How do you like your DZRs?

DZR offers a stylish, subtle way to take advantage of your clipless system with their SPD-compatible shoes. They offer several different styles, in both men’s and unisex formats. While they are designed for use on the bike, they come with a bolt-on plastic piece that you can leave on in place of the cleat, if you just happen to really dig their style and want them for off the bike use.

In this review, we cover a few different models, and their performance as a cycling shoe, a  casual sneaker, and a “transition to work” shoe.


The style that I own is called the “Strasse” and they are made with cloth, rubber, and leather. I’ve owned these shoes for over six months now, and I have used them regularly and put them through some pretty rigorous use. They are definitely more stiff than traditional sneakers and allow much better connection than toe clips and straps. That being said, there is still ample flex in the sole to allow for romping around, if need be. This also equates to them not being as efficient as regular bike shoes which tend to have very stiff soles for good power transfer. Something else to note is that along with increased flex, the lacing tends to make it difficult to adjust to the proper fit. My particular model takes a while to put on/take off, which leads towards me being a bit lazy when tightening them up. Its worth noting that DZR shoes run small, I usually wear a 45 but ended up getting a 43. I highly suggest trying them on at your local dealer vs. ordering online blindly. I’ve used these shoes under high power, and while they are good I have found myself wishing for a more firm and conformed shoe during these times. Like almost all shoes, the insoles are lacking and could benefit from something better fit to the foot (especially us folk with high arches).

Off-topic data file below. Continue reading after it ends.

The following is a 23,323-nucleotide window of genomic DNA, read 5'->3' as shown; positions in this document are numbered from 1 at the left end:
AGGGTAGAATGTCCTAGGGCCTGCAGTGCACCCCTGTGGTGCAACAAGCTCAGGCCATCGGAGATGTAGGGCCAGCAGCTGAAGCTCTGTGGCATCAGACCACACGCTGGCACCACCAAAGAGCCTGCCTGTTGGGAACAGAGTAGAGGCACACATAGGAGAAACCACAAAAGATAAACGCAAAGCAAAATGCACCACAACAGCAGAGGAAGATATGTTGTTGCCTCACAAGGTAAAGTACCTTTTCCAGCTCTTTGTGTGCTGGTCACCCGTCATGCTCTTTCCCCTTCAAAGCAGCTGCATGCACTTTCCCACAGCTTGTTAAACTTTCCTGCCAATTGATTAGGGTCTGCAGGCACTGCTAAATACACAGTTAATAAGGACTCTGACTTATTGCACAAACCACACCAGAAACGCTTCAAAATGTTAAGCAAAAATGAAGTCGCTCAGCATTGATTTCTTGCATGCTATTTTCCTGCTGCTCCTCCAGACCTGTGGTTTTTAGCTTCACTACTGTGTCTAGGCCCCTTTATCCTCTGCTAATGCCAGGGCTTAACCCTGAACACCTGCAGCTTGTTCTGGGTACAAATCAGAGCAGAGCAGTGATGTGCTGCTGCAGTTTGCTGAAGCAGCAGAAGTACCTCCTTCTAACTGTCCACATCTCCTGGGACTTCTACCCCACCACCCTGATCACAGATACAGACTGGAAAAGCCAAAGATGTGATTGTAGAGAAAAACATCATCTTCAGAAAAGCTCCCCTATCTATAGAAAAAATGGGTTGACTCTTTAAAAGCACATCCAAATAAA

All that being said, they are a great option for commuting, hitting the bar, or using your bike for everyday stuff. The cleat is recessed enough to where there is very little “crunch” when you walk, except for gravel or really uneven surfaces. Most people won’t know they are bike shoes unless they catch a glance at the bottom and I’ve gotten more than a few compliments about how cool they look. After months of hard use, they do show wear but still remain in one piece and functional, which is respectable considering that I am not easy on my shoes. The “Strasse” model is not very well ventilated, which is nice in the winter but not so much as it is starting to warm up, leading me to consider looking into a different model for summertime use. In particular, there are a few low top  models which feature a single velcro strap which fashions the shoes, which would make it much easier to put them on/take off.

Bottom Line: In short, the DZRs are a great way to ingratiate your bike further into an everyday lifestyle. While they work well on and off the bike, keep in mind they are not a cycling shoe proper.

Crash Test:

I also opted for the “Strasse” model. I chose them simply for looks: the herringbone is classy. I found DZR European sizes odd and varied a lot between models so do find a local dealer to try on sizes in the model that you want before making your choice. I didn’t have any issues setting up the cleats, nor have I had to make any adjustments to the cleats.

I really like the shoes for riding, which is a great thing in a cycling shoe. They are stiff enough for all of my commuting and recreational riding. There are no hot spots over the cleats and the high-top style allows you to really tighten them up, if you so choose. I also find the lacing to be a chore; it seems to take forever and there is no convenient way to ‘slip them off’ while tied. Perhaps I’m just lazy, but it’s worth considering if you frequent shoe-free homes. I found that the upper edge of the shoe cut my ankle a bit when brand new (something I’ve also experienced with high top Chucks) but after a few weeks of breaking the shoes in all is well.